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News >  ID Government

Longtime Idaho Senate majority leader reflects on just-concluded legislative session

UPDATED: Thu., March 30, 2017

Senate Minority Leader Michelle Stennett, D-Ketchum, left pays tribute to Sen. Bart Davis, R-Idaho Falls, center, after the Idaho Senate adjourned for the year on March 29, 2017. Davis, who has served in the Senate for 19 years and as its majority leader for the past 15 years, was confirmed Thursday as the next U.S. Attorney for Idaho. (Katherine Jones / AP)
Senate Minority Leader Michelle Stennett, D-Ketchum, left pays tribute to Sen. Bart Davis, R-Idaho Falls, center, after the Idaho Senate adjourned for the year on March 29, 2017. Davis, who has served in the Senate for 19 years and as its majority leader for the past 15 years, was confirmed Thursday as the next U.S. Attorney for Idaho. (Katherine Jones / AP)

BOISE – Longtime Idaho Senate Majority Leader Bart Davis, who is widely rumored to be the leading candidate to be Idaho’s new U.S. Attorney, said Thursday that funding for improved teacher pay is among the top accomplishments of the Idaho Legislature this year.

“That’s one of the best things we’ve done,” said Davis. “I’m really proud that this Legislature not just made the commitment, but they’ve met that commitment.”

House Speaker Scott Bedke, R-Oakley, agreed, adding, “And this was the hard year … it cost the most.”

The third-year installment on the school improvement plan included a $62 million allocation that lawmakers approved for the state’s new teacher career ladder next year. And it came largely without controversy this year.

Instead, Davis said, lawmakers took the approach, “This is the plan, this is the commitment that we made, and we’ve determined to ride it out.”

Davis has had no comment on the possibility that President Trump could appoint him as Idaho’s next U.S. attorney. The previous U.S. attorney, Wendy Olson, stepped down on Feb. 24 and joined a Boise law firm, to make way for a new GOP appointee.

Davis, R-Idaho Falls, is a 10-term senator and has been the Senate’s majority leader since 2002. That means he controls the Senate calendar and pace of business, a key role. An attorney, he’s also become the Senate’s de facto parliamentarian and expert on even the most obscure of legislative rules.

On the legislative session’s final day, Sen. Fred Martin, R-Boise, told senators he wanted to address the “elephant in the room,” offering his thanks to Davis for years of leadership that maintained “a wonderful decorum here in the Senate.”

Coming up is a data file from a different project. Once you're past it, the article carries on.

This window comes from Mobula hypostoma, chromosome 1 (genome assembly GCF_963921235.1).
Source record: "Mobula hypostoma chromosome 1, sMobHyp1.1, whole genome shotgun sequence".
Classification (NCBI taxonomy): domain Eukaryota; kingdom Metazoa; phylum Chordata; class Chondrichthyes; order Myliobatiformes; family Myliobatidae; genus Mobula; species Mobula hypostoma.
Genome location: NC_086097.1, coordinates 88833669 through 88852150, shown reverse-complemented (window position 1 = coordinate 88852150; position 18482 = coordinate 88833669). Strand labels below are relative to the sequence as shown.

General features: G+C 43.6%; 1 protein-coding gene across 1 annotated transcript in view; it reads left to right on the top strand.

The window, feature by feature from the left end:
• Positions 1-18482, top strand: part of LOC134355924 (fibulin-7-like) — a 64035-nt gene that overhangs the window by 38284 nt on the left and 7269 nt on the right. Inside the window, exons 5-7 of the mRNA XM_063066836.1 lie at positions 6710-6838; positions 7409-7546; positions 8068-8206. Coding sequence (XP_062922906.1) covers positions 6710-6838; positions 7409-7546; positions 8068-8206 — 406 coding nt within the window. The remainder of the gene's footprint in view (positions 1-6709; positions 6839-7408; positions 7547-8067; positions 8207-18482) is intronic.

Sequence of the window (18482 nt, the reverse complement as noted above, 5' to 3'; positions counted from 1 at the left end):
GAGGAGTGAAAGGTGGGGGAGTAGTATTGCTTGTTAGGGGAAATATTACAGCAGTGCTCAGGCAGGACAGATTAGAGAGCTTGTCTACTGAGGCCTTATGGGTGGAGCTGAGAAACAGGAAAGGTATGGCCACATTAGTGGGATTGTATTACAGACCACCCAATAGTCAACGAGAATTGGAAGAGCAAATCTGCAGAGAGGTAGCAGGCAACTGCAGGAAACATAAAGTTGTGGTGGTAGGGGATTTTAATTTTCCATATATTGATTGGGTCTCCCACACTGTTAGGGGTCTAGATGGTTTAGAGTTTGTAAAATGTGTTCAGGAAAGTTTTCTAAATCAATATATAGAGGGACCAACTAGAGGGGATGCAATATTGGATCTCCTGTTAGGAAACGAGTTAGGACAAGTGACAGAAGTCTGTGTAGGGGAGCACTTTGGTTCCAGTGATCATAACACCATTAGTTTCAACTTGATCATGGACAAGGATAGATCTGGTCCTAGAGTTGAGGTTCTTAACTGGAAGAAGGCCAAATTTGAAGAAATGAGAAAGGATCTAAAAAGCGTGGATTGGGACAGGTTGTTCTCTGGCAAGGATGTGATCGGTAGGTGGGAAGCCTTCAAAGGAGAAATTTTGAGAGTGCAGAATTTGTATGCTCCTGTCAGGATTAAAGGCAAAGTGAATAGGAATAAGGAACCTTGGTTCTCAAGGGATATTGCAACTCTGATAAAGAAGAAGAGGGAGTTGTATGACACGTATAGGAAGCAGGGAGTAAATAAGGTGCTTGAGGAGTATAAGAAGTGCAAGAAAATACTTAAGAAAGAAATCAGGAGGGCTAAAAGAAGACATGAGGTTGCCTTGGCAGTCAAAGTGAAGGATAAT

“No one’s irreplaceable, but there’s always an exception to the rule, and he is truly the exception to every rule that I’ve ever heard,” Martin said.

On Thursday, Davis and Bedke were in the Capitol to take part in Gov. Butch Otter’s planned news conference responding to the session, but Otter had to cancel due to laryngitis that left him unable to speak. That session was rescheduled for Monday.

Davis and Bedke offered these reflections on the just-concluded session:

TRANSPORTATION: On the big transportation bill that passed in the session’s final days, including $300 million in bonding and a new $15 million annual diversion from the state’s general fund, Davis said he isn’t a fan of the money coming out of the general fund. “But I either get to vote yes or no. What was important to me and most on the Senate floor was I-84 and funding to find a solution for that stretch of highway – it was at least as important to the House that at least there be a token expression of support from the general fund.” Bedke said, “That was the price of admission, was going to the general fund.”

GROCERY TAX REPEAL: Davis said, “I voted against it, and I have supported it in the past. For me, it wasn’t the right time. We need to get ourselves comfortably into the last investments on the education budget.” Removing Idaho’s 6 percent sales tax from groceries, while eliminating Idaho’s current grocery tax credit from state income tax returns, will cost the state budget an estimated $79 million a year. Bedke said in his “perfect world,” Idaho would eliminate nearly all the exemptions from its sales tax and drop the rate to close to 4 percent. “Then we have a low rate and a very broad base that is going to be predictable going forward, to fund things like education, health and welfare, and even, in a surplus year, transportation.”

That bill is awaiting action from Gov. Butch Otter, who has hinted he may veto it.

FAITH HEALING: Davis said, “That’s a disappointment to me, that we didn’t find a solution. That’s a personal disappointment.” Idaho lawmakers haven’t reached agreement on whether or how to change the state’s current religious exemptions from civil or criminal charges for parents who deny a child medical care, and the child dies.

LIQUOR LICENSE REFORM: Rep. Luke Malek, R-Coeur d’Alene, introduced a sweeping reform proposal late in the session, but it didn’t get a hearing. Davis, a member of the The Church of Jesus Christ of Latter-day Saints, said the issue is not seen as pressing in his part of the state, but said, “The Legislature should do something – the system we have today isn’t the right system, so we’ve got to find a better way to do it.”

STATE SAVINGS: Davis said he’s glad Idaho’s continuing to build up the state’s rainy-day accounts. “Hopefully, we’ll continue to invest in those budget reserves. We need ‘em, in my opinion we just need ‘em.” During the recession, “We were grateful we had every dime,” he said. “Those were the hardest years I served. Those cuts, they were just hard.” He added that some said the state should raise taxes then, but his response was, “Oh, really? On the very people who are suffering?”

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